If you are going to have a heart attack, Columbus would be the place to have it.
Dr. George W. Paulson, professor emeritus at Ohio State’s college of medicine and founding chair in the neurology department, said that for more than 150 years, the campus hospital has been making history.
At the 2011 Annual James V. Warren Memorial Lecture, “The Pursuit of Excellence at the OSUMC: How Problems Became Progress,” Paulson lectured about his new book that details the history of the medical center since its inception in 1834.
“We’re an evolution, a growth, a community center, a research center,” said Paulson.
During the lecture lasting about an hour, Paulson said the first medical school came to Columbus after the Willoughby Medical College in Willoughby, Ohio, closed due to insufficient resources. Shortly after relocating to Columbus, Willoughby Medical College merged with OSU.
Equiped with a medical college, OSU then needed a hospital in which students could carry out their practice.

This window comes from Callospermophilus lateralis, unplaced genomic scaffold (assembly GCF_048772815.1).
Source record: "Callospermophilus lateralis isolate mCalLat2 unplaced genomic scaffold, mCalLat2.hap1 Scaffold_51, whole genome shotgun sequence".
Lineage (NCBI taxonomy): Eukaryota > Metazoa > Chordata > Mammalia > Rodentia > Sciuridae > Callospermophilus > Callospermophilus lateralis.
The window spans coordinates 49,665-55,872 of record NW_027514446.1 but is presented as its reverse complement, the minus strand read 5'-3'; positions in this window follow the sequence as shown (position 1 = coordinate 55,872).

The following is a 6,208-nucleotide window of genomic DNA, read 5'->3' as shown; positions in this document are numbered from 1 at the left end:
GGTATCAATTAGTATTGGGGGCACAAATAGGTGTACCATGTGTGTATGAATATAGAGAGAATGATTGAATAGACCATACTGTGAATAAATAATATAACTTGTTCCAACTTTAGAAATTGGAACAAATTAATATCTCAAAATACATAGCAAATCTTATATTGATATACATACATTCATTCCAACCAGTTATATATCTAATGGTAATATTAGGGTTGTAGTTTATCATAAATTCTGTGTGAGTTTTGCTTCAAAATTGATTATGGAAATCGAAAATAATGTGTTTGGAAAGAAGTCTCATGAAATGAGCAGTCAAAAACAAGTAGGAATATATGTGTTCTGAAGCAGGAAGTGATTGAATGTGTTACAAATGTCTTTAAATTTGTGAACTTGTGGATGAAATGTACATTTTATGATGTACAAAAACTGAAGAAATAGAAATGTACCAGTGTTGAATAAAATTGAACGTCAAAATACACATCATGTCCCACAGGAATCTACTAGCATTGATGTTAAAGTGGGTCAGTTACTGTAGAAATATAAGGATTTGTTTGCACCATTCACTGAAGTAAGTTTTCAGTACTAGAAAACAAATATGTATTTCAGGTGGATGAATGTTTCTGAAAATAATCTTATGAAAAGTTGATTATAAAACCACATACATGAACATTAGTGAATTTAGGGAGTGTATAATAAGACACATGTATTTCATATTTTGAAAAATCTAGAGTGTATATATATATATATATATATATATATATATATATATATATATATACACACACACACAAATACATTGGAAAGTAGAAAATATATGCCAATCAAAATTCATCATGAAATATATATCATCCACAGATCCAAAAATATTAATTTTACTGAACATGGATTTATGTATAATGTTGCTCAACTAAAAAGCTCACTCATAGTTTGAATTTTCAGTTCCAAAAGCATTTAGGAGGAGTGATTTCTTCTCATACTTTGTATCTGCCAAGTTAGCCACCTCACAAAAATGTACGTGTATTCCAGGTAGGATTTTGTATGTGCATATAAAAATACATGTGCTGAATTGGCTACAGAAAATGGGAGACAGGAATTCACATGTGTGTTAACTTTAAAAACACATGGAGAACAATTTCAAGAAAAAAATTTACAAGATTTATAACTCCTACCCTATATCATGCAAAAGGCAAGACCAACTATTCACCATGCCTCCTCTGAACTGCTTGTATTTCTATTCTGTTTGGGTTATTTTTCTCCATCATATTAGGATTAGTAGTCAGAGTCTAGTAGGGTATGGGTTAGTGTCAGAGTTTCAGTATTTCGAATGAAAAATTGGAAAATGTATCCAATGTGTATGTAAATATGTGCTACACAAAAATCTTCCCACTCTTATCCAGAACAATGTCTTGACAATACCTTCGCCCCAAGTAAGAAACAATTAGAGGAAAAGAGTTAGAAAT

Lynne Starling donated money in 1847, which made bringing a hospital to campus possible.
“President (William Oxley) Thompson, probably the most fantastic president this university has ever had, got the hospital on campus,” Paulson said.
The Medical Heritage Center, founded in 1997, part of the health sciences library and collects, preserves and promotes the health sciences history, said Judith Weiner, the assistant director for special collections. Paulson is a resident scholar at The Medical Heritage Center.
Dr. Steven Gabbe, Medical Center CEO, said he admires Paulson’s “efforts to protect his history, our history and his effort to tell it again and again.”
Fifty percent of the total budget of the campus goes to the Medical Center, Paulson said.
“If we measure by growth, the place has done well and continues to do well,” Paulson said.
Thien Nguyen, a third-year in pharmaceutical science, who has begun studying for the Medical College Admission Test, volunteers at the ASU Center.
Ngyuen said he is applying for medical school next spring at OSU and other Ohio schools.
“I love the setting (of the Ohio State Hospital),” said Nguyen. “It’s pretty sweet.”